When we start practicing mindfulness, it is not uncommon to experience a boost in the quality of our lives. We feel so excited with the progress we are making that a desire emerges in us: we want the people with whom we share our lives to do what we are doing and experience what we are experiencing: we want them to practice mindfulness too. And if this does not happen, we feel frustrated, because we think that we are changing for the better and they are not. But if we look deeply, we will notice that our assessment that others are not changing is inaccurate. Mindful observation makes it very clear that all of us are changing all the time. No one stays the same. It is very clear for mindfulness practitioners that change is unstoppable and perpetual.
A deeper examination may reveal that we are the ones who are stuck in our old ways of seeing. Perhaps, we are not approaching the people in our lives with a “beginner’s mind,” with the necessary curiosity to discover who they really are now, in this moment. We have classified and categorized them in the past, and we continue to rely on the old assessments, conclusions, and labels that we have given them. We are oblivious to the fact that as we have changed, they have changed too, and that we need to look at them with fresh eyes in this present moment to see who they really are now.
Telling someone, “You should meditate. Meditation would be good for you,” is usually not well taken. What the other person hears is, “You are flawed. You need to meditate. Meditation will fix you.” We didn’t say that, but that’s what, the majority of the time, they will hear; and no one wants to hear that there’s something wrong with them.
Whenever feeling compelled to talk about the benefits of mindfulness to people close to us, let us remember the saying, “No one is a prophet in his own land,” and not get disappointed if what we have to say falls in deaf ears. Let us remember that despite our good intentions, unsolicited advice is often misinterpreted as criticism. So let’s be very cautious and gentle when suggesting meditation, or inviting others to practice it. Also, whenever we catch ourselves considering that others are stuck in their old ways, stubbornly ignoring our advice to do what we believe could improve their lives, we should pause and ponder. Let us realize that believing that we know what is best for others reveals arrogance and conceit, which may be an impediment for a leveled relationship. Let us mindfully investigate our drive to dispense advice and see the possible presence of a sense of superiority in us.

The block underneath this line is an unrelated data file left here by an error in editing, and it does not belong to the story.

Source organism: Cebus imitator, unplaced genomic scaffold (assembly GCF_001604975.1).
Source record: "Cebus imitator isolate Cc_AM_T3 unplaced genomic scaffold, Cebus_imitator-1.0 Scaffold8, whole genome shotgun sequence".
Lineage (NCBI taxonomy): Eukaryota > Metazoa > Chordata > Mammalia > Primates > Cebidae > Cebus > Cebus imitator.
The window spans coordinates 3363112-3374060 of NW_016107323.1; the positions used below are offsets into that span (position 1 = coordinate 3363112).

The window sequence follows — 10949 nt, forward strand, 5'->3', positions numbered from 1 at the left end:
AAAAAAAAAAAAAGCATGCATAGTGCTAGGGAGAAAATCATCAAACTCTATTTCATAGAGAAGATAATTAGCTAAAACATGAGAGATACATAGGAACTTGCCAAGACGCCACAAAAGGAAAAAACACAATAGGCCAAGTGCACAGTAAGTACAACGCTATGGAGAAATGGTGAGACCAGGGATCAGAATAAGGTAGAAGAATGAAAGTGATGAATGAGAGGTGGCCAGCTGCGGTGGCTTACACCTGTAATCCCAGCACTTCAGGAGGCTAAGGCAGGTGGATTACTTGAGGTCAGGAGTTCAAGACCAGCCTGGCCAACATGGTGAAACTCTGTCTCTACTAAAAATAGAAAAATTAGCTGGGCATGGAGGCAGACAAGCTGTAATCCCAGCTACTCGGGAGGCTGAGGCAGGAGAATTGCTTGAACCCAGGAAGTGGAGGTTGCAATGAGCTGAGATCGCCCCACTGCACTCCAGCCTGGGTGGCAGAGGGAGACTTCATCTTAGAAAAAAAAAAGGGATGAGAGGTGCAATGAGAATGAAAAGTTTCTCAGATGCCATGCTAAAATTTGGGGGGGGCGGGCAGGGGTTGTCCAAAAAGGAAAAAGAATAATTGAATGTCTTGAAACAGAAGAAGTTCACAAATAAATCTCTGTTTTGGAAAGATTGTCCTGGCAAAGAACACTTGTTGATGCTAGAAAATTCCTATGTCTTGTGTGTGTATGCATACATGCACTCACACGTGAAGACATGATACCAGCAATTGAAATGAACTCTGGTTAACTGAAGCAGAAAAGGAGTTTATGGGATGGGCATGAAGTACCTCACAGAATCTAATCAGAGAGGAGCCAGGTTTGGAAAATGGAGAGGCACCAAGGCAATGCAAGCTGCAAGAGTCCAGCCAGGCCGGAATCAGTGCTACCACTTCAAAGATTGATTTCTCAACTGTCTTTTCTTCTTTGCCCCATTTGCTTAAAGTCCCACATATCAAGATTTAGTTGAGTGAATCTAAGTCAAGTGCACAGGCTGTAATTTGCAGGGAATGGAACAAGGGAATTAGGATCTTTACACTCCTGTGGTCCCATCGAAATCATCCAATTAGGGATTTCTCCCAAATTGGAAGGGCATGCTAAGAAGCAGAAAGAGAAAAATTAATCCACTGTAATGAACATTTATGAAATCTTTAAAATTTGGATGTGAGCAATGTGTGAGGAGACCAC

We should remind ourselves that the challenges we face are great teachers. They offer us opportunities to practice. For instance, whenever we catch ourselves desiring the people in our lives to be different than who they are, we should congratulate ourselves for noticing that. The mere fact that we are able to notice our judgment of others, and the upsetting emotions associated with our lack of acceptance is, in itself, a great step towards understanding and liberation from suffering.
All these aspects should be calmly considered when we feel the desire for people to be who they are not, but who we want them to be. Whenever these desires come up, may we be able to slow down, pause, take a deep breath, observe, and gleefully welcome these moments as great opportunities to mindfully cultivate curiosity, equanimity, acceptance, patience, and trust in the process of change.